Behind the Scenes


Svetlana Kuraeva / Behind the Scenes


Svetlana Kuraeva is the brains and creator of the Russian brand “Behind the Scenes” where she seeks the opportunity to collaborate with contemporary artists from around the world such as Ricardo Cavolo. With a clear vision of the brand’s concept she works through pattern designs to create the perfect pieces with the right amount of balance and dynamism. 


Where does the name “Behind the Scenes” come from?

My brand had a different name when I started working on the first collection, but I've decided to change it. I often read and hear that many designers compare their clothing with the canvas upon which their vision is reflected, though I think this comparison is rather applicable to those who work with the prints, as the technology is straightforward. You got the sketch; you got the print. There's nothing between the design and the product, just the printing machine. Sweaters are more difficult to produce, many specialists are, in fact, involved in the process, so I've thought it is like an action, a performance, where the spectator sees only the finale, where as all first acts were played behind the screen. That's how the name “Behind the Scenes” was born.


How do you work with other artists through every collection?

When I'm working with an artist, I choose some of his published work and together we think how they should be adjusted, according to my ideas and fashion trends, to make them look good on a piece of clothing.


How did you discover artist Ricardo Cavolo? 

I often come to Barcelona, usually during the summer, with my son. We like to go to the central bookstore where he flips through the comic strips and I buy books on design. Accidentally we found a book called El Desorganismo de Daniel Johnston by Ricardo Cavolo. The book was in Spanish, a language, which I barely understand, but everything was crystal clear even without the text, that's how close to me the story of the main character appeared. I got back to this book from time to time, and finally I felt a desire to draw sketches using the pictures from it as an inspiration for the clothing design. When I returned to St. Petersburg, I got in touch with the artist, and he immediately agreed to work together.



How do you create a connection between your brand and the artists?  

Now, when our first collection came out, many artists took notice of it and started offering other collaborations, which is, of course, great. I think the artists can thus express themselves in other kinds of design, which opens new possibilities for them.


What are some of the challenges you have come across during this project?

A lot of different things happened to me while I was working on the collection, both funny and not, so I had a chance to figure out that the name fits perfectly to the brand. We don't have our own production facilities up to now and have to work with other factories. There was a story when several of them at once refused to accept the job “on ethical grounds”. We have a design based on Ricardo Cavolo's drawing of Russian criminal tattoos. This is a specific line that he explores, and I like it very much. It was the reason why they wouldn't do it. People asked whether I seriously wanted that but it's important to me to finish things up, so I made this model and it's the most popular one now. It's a small victory for me.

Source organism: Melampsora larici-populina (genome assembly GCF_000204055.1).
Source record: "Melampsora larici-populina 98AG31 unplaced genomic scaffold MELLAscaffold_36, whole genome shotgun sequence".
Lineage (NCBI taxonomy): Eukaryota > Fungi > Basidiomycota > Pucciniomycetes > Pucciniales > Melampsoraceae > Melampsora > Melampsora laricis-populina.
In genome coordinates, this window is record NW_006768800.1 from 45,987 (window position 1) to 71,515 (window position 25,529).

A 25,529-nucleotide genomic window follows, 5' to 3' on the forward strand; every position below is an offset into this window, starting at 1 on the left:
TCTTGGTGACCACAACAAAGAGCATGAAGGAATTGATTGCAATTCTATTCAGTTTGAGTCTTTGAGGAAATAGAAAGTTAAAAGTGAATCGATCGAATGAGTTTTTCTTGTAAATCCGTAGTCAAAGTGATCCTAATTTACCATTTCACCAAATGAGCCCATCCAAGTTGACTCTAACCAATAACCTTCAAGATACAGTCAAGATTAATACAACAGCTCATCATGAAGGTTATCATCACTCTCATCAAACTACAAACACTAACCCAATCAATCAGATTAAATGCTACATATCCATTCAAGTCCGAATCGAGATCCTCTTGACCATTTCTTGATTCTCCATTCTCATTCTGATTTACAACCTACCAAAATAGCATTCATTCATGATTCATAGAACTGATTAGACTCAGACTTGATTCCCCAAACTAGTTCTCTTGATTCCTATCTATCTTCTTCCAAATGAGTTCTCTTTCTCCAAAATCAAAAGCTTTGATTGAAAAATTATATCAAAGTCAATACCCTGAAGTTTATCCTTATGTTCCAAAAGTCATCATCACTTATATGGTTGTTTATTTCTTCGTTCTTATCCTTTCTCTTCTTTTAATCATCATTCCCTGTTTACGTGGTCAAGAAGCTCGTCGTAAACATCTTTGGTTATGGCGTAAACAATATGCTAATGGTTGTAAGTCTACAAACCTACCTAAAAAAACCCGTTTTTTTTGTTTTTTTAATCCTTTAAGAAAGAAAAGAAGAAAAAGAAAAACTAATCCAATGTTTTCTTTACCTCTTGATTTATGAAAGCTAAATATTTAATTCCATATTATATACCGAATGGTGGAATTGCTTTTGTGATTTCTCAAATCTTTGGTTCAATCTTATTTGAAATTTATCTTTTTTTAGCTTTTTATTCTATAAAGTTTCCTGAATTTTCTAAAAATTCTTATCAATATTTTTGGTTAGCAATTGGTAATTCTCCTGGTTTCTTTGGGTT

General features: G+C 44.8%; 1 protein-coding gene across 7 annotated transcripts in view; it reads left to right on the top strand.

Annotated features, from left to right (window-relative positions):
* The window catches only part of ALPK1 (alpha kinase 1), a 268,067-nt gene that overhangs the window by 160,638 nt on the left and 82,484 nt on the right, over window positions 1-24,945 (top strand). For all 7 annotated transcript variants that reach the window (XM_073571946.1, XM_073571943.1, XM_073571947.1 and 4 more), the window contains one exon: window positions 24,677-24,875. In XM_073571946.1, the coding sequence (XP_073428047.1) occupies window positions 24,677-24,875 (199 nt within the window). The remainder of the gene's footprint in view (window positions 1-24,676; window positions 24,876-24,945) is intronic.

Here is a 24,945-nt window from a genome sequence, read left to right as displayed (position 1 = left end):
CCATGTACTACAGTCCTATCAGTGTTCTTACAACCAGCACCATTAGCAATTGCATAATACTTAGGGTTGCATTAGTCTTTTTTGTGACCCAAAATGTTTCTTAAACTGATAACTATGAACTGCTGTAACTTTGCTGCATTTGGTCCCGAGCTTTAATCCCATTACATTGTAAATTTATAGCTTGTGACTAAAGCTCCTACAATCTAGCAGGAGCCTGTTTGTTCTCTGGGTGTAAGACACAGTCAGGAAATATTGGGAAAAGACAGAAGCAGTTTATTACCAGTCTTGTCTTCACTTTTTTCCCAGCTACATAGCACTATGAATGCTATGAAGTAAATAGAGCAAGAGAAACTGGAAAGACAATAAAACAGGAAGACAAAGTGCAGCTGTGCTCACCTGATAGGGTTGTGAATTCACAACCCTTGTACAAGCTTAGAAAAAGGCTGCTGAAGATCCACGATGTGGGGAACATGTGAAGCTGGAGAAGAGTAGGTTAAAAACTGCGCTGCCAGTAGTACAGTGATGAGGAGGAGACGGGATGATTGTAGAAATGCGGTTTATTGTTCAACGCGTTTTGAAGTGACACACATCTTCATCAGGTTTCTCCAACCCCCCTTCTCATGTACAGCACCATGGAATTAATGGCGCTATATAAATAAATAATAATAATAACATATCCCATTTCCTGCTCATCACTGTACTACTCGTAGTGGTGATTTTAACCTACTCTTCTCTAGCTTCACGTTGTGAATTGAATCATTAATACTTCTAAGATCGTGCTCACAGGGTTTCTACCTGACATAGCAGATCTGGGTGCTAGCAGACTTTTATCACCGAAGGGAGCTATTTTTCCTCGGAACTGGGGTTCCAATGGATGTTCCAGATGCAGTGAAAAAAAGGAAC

What's next for "Behind the scenes"?

Of course, I want to develop the brand, and I find ways that it can be done. I'd like to work with multiple artists at the same time to create several lines in a collection. Another thing is to expand the range of items, for instance, include skirts and dresses, some smaller merchandise. Also we're planning to make a basic collection of the brand.


What opportunities did you find inside the Russian market?

When I was creating “Behind the Scenes”, I understood perfectly well that the requirements of the Russian market were mainly defined by the climate. Summer dresses are good for three months maximum, where as the woven sweaters would always be handy. I think this is the main distinct feature of Russian reality. We are freezing most of the time here, so everyone needs warm things to wear.


How would you describe your aesthetics?

The aesthetics of “Behind the Scenes” is Avant-guard and pop art.


Who are in your opinion, the top 3 independent designers in Russia?

My top three consists of Nina Donis, Gosha Rubchinskiy and Pirosmani.


What are some of your fears when we talk about innovation?

I don't fear anything. Moreover, I hope that new technologies will impose less restriction on the design. For instance, we can't always use as much colour on a sweater now as we would want and I expect I'll be able to use the tones, which I find appropriate, without any limitations.


What do you find through Fashion?

I found a way to express my artistic ideas and transform my search for inspiration into an actual process of creative interaction.